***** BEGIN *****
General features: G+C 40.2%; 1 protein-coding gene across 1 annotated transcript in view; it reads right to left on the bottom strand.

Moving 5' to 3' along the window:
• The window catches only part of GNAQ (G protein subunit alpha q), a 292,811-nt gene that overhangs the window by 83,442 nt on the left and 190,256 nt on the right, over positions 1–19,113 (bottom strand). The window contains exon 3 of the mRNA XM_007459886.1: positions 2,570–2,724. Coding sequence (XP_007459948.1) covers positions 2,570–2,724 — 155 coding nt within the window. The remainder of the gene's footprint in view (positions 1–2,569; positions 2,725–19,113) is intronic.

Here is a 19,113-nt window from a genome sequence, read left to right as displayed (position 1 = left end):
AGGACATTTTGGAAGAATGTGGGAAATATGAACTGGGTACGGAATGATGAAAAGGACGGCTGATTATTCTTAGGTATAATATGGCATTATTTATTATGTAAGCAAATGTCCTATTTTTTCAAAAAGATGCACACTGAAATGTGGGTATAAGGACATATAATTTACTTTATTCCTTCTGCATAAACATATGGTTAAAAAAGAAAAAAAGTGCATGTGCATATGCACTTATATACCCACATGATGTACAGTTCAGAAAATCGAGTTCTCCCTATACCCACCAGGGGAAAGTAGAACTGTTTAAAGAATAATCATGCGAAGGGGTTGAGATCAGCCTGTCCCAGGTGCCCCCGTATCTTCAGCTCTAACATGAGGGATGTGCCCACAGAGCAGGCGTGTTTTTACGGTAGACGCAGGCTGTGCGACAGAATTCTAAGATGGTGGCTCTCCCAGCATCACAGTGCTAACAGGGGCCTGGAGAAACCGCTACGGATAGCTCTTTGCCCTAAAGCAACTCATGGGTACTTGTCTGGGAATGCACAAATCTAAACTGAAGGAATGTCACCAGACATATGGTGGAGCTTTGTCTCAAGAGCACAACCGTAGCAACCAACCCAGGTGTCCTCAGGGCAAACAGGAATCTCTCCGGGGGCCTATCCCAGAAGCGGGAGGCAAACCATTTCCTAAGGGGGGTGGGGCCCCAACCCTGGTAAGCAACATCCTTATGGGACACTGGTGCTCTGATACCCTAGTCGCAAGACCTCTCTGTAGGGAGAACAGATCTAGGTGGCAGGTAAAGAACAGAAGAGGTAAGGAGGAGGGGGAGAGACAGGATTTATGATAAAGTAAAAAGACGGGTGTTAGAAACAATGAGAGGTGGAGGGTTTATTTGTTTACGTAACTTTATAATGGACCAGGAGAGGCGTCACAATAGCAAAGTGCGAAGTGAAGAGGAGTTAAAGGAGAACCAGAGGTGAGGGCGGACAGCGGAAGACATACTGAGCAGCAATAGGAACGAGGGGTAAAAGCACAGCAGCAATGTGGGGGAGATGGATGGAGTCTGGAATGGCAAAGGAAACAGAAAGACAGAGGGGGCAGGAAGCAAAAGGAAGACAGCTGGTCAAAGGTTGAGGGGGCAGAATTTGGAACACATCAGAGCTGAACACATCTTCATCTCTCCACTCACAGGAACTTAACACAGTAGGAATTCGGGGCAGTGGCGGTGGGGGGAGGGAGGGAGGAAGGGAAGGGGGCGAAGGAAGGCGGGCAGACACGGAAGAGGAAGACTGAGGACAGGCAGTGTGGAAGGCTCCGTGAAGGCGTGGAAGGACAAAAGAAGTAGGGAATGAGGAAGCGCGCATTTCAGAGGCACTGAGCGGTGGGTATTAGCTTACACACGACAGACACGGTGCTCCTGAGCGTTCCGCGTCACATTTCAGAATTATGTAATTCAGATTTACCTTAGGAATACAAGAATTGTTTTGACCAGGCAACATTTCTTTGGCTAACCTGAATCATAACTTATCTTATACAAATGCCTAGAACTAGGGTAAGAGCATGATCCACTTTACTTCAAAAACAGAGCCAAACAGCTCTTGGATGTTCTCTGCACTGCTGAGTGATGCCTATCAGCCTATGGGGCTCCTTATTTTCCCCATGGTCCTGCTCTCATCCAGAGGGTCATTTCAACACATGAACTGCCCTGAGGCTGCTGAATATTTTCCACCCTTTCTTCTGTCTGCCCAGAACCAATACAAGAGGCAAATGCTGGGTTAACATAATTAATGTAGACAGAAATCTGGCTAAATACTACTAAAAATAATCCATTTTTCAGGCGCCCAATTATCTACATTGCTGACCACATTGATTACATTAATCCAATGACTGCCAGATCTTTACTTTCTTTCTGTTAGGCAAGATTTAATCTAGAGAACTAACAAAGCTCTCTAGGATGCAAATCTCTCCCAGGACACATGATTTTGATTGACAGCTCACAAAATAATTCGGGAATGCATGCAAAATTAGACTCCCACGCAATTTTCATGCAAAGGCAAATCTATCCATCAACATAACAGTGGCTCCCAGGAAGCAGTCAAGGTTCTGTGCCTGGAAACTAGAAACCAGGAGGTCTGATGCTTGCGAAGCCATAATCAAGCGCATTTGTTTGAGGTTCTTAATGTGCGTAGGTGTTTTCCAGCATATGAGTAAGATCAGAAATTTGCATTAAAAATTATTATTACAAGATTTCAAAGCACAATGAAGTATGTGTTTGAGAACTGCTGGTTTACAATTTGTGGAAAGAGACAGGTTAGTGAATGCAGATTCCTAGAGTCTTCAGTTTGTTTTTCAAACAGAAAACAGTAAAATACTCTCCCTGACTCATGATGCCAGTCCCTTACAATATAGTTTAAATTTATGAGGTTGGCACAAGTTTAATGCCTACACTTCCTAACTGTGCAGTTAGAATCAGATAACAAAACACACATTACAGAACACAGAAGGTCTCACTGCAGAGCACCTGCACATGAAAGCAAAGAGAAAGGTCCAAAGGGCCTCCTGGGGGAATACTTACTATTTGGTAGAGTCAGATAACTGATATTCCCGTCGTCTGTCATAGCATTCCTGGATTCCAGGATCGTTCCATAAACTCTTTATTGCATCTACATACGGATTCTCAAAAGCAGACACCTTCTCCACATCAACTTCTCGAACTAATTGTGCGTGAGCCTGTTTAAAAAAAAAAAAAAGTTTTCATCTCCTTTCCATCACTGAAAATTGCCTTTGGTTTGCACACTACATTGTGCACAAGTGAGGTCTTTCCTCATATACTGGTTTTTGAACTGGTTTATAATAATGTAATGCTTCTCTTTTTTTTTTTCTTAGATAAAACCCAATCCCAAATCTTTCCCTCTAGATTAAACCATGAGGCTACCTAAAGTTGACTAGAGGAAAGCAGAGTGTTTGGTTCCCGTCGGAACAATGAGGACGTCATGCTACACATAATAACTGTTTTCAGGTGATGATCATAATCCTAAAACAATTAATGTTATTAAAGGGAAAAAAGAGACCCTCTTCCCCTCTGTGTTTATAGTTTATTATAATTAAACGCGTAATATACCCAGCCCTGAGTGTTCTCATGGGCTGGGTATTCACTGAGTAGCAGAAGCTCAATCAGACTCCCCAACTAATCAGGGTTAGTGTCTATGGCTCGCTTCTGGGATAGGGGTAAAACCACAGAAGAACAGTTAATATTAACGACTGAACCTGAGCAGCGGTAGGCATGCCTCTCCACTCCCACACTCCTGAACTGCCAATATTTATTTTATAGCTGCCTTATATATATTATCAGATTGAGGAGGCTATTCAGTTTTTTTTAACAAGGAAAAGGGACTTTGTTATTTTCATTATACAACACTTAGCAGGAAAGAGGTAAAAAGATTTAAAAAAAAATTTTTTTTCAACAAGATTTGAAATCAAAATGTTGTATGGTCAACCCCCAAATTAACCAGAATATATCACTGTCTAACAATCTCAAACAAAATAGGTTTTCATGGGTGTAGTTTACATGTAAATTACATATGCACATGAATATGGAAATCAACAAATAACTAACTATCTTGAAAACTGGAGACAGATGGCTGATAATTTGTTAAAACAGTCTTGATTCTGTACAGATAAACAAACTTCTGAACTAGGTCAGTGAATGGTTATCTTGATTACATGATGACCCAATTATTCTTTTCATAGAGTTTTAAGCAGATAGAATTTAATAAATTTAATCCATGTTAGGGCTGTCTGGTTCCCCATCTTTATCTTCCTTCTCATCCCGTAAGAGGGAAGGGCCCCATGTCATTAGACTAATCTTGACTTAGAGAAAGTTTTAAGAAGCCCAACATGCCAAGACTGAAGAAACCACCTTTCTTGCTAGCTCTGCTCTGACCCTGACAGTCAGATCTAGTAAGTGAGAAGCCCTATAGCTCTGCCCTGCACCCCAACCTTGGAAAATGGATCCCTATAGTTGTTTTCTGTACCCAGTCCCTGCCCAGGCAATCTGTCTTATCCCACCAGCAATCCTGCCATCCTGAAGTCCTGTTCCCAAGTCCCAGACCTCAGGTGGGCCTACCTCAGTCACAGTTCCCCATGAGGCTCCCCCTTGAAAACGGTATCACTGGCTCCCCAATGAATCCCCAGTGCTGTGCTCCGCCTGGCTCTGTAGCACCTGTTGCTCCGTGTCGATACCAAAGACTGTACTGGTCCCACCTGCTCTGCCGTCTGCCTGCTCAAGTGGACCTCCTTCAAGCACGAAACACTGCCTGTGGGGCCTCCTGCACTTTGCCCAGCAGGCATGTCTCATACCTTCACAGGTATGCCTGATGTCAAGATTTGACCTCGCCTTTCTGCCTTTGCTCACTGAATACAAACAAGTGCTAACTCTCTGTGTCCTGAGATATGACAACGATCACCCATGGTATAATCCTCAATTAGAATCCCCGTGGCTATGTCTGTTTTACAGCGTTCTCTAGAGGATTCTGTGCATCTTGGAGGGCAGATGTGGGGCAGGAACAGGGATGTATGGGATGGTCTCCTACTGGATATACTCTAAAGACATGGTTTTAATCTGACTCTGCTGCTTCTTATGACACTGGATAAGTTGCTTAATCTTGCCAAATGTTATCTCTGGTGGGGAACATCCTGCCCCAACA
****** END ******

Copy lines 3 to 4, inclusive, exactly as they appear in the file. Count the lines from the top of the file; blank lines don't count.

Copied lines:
• The window catches only part of GNAQ (G protein subunit alpha q), a 292,811-nt gene that overhangs the window by 83,442 nt on the left and 190,256 nt on the right, over positions 1–19,113 (bottom strand). The window contains exon 3 of the mRNA XM_007459886.1: positions 2,570–2,724. Coding sequence (XP_007459948.1) covers positions 2,570–2,724 — 155 coding nt within the window. The remainder of the gene's footprint in view (positions 1–2,569; positions 2,725–19,113) is intronic.

Here is a 19,113-nt window from a genome sequence, read left to right as displayed (position 1 = left end):